Saturday, October 21, 2006
Michel Ciment: "For the grand rafle you used a lot of Jewish extras."
Joseph Losey: "Not only that--but many people of the crew had a direct experience of the period. Trauner for instance was a Hungarian Jew who had to work in a clandestine fashion when he was set-designing for Carné. The extraordinary casting director, Margot Chapellier, lost many of her family in the camps. The head of the laboratory at LTC, Claude Lyon, lost his mother this way too. We went to Jewish organizations for the final round-up of the Jews at the vel d'hiv. From them I had several thousand extras. On the first day of shooting at the stadium, quite a number of the older people just had to give up because they found it so close to what they had experienced that they couldn't stand it emotionally. They came to me and said 'We don't want any money but we're turning in our yellow stars because we simply can't stand and watch this for three days.'"
(Michel Ciment, Conversations with Losey, London/NY: Methuen. 1985. p.346-7.)
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With a DVD viewing of Mr. Klein last night, I think I'm finally starting to get Joseph Losey. I've basically liked the handful of films I've seen by him but I never could find a way in, totally past that old cliché of 'appreciation more than affection.' Now things are starting to make more sense. Thematically speaking, Losey seems to gravitate to protagonists who slowly, desperately come to realize (if not completely comprehend) the structure and parameters of the prison-narrative they've been built into. In Mr. Klein it's about a certain obsession with one's own (very civilized) complicity in utter social & political savagery.
At several points in the film, Alain Delon appears in a crowd, long shot, and our eyes are drawn to him (still) while the people around him are mainly in motion. The ocular attraction of the individual that we hold for Delon in this instances is grafted onto the more fleeting instances where Delon's Robert Klein spies the other Robert Klein, who (unwittingly?) flees our protagonist's grasp as easily as horror movie villains stalk victims by merely walking--it's irrational, but the film insists on our acceptance of it.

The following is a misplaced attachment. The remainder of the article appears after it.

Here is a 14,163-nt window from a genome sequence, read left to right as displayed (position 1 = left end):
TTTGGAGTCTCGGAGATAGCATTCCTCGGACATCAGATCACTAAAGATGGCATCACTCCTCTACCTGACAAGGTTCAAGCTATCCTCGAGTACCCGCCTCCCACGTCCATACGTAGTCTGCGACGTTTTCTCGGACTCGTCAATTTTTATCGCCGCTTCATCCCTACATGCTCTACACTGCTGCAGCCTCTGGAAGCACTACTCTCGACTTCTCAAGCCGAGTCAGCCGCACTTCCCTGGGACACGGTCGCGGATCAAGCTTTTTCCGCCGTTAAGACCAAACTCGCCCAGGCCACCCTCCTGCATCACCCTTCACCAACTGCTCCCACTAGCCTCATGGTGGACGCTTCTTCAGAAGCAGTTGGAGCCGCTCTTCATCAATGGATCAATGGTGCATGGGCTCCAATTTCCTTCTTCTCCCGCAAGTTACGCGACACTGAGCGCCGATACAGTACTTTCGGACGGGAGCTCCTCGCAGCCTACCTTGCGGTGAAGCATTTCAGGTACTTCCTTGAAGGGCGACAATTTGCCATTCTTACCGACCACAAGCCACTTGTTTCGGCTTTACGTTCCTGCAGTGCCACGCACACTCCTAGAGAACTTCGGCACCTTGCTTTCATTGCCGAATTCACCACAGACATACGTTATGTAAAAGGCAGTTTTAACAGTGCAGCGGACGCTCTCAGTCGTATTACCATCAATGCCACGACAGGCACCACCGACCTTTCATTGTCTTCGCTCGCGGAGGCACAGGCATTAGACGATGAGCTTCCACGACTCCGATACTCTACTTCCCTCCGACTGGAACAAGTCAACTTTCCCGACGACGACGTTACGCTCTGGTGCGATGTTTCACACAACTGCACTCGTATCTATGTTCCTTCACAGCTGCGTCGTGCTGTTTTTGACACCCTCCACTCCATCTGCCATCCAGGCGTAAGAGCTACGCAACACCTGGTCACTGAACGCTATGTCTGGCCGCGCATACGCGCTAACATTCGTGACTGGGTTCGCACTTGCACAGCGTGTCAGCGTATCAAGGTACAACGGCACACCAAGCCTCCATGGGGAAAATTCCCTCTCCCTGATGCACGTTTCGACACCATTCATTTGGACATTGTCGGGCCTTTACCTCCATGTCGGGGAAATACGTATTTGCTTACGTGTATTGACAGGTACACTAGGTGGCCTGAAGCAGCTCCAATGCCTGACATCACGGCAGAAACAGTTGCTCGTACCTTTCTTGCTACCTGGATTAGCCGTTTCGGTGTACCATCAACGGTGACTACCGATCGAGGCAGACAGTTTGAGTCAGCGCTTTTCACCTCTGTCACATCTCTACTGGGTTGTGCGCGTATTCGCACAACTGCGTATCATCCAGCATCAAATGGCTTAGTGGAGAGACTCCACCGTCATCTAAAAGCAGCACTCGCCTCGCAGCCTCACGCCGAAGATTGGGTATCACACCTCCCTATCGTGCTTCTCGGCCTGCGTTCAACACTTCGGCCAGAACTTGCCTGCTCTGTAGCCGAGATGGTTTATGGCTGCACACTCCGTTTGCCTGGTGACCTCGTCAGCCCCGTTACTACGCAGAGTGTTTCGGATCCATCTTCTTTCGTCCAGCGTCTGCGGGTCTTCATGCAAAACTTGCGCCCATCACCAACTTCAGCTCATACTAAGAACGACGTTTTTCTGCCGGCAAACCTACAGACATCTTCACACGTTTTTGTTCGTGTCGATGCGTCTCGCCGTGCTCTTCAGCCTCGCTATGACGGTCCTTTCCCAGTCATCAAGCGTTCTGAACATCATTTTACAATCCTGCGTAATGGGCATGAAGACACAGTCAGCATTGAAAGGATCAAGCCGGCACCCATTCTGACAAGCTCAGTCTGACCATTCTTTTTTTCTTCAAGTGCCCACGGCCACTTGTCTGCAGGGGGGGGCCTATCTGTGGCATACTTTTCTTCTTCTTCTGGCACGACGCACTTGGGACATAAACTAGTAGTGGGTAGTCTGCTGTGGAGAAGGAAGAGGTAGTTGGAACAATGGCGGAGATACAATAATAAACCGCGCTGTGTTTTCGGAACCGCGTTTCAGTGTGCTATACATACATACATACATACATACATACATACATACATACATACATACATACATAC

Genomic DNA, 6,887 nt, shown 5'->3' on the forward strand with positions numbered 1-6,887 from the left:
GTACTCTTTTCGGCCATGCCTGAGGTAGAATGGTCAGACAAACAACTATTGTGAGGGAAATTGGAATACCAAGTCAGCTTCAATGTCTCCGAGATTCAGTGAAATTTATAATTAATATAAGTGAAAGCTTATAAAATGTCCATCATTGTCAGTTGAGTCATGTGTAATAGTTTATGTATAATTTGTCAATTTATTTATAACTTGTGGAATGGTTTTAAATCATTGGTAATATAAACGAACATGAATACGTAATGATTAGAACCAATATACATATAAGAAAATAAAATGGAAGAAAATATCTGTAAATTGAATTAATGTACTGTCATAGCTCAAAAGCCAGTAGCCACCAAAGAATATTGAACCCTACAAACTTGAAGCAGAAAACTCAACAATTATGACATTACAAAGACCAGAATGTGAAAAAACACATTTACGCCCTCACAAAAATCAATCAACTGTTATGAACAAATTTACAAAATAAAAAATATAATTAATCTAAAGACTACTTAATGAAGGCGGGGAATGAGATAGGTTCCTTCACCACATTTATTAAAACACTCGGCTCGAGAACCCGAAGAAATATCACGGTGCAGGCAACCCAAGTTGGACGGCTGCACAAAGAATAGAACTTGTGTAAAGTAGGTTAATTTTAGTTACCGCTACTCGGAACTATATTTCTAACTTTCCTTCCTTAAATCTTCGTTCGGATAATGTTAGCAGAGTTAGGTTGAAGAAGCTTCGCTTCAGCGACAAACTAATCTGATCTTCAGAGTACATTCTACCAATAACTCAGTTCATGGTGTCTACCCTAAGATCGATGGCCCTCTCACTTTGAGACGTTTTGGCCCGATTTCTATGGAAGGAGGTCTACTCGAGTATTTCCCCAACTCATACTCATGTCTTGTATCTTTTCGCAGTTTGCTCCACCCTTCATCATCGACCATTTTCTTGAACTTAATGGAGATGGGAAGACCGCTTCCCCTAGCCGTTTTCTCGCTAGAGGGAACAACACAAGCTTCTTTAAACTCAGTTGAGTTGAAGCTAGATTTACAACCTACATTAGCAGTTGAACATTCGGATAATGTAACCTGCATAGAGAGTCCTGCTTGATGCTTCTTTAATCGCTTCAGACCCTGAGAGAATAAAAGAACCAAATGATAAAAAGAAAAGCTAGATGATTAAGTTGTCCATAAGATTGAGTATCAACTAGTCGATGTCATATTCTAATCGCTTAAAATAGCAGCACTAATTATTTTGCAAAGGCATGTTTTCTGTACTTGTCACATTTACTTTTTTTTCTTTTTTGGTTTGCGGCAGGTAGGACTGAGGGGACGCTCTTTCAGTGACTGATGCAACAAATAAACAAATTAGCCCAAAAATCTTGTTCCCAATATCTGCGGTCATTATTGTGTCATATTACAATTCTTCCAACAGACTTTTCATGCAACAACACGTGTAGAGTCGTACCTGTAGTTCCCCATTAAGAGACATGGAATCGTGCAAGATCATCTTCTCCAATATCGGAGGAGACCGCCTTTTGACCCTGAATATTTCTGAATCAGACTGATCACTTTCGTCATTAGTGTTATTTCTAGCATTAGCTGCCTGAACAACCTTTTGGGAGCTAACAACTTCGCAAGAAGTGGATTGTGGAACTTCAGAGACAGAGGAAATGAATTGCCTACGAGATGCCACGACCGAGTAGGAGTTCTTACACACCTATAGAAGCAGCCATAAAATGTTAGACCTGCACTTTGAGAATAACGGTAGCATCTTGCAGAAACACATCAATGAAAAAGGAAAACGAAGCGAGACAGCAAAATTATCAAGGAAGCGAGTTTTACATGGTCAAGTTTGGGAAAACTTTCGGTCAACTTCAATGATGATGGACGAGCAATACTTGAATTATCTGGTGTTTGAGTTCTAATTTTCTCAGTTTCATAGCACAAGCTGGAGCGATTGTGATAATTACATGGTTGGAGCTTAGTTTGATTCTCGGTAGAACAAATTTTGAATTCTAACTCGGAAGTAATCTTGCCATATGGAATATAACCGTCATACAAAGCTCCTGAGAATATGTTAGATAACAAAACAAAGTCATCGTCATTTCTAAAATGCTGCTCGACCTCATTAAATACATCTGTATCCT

I'd have to look at the film again, but I got the feeling that the colors in Delon's wardrobe were slowly leeched out during the course of the film--when we first see him he's in a rich, mustard- or rust-colored coat. By the end of the film he's wearing a pale trench coat, as though this experience is draining him metaphorically as a character, literally as visual screen presence. (Very possibly my perception is off, however.)
After the movie was over I saw that Jesus Franco's Vampyros Lesbos was coming on some channel last night (Sundance, I think), and so I decided I'd watch a little bit of it just to see what it's like (thus far I'm not sold on Franco). Over the course of the last night, the anti-semitic drag act in Mr. Klein has blended a bit in my memory with the the wordless lesbian performance we see in the beginning of Vampyros ...
... Dan Callahan, writing a Senses of Cinema Great Directors profile on Losey, thinks little of Mr. Klein: "though acclaimed by some, [it] is a laborious tale of the French Occupation told at a funereal pace. The customary nervousness of his camera had turned clumsy and awkward by this point." Do any EL readers agree!?
Andy Rector on The Lawless.
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MC: "If you had not had your experience of McCarthy in America, you might not have been able to recreate so well this atmosphere of indifference and fear."
JL: "Certainly, because nobody was prepared to take a stand and say 'No.' Because if they did, then they were immediately blacklisted. The ultimate of that kind of attitude is what is happening now, torture as policy. Not torture to get information, because the police already have the information. Torture them long beyond the point where there would be any information that they could possibly give if they had it. The aim is to make everybody on the street so frightened that they won't even remotely engage in any kind of activity."
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MC: "Klein II must belong to the resistance. There's no other way of explaining his strategy."
JL: "Of course. That's why the girl works in a munitions factory. I wanted to show that he was a Rothschild type of Jew, who had musical gatherings and female companions, but who was at the same time committed. I'm thinking of Jean Lurçat, for example,a very cultured man, a remarkable painter, who became a leader in the Resistance. For if you are sensitive and enlightened, you make certain decisions in certain circumstances, you can't be an average bourgeois who eats at La Coupole. As Brecht said in Galileo, 'You can't pretend you haven't seen what you have seen.'"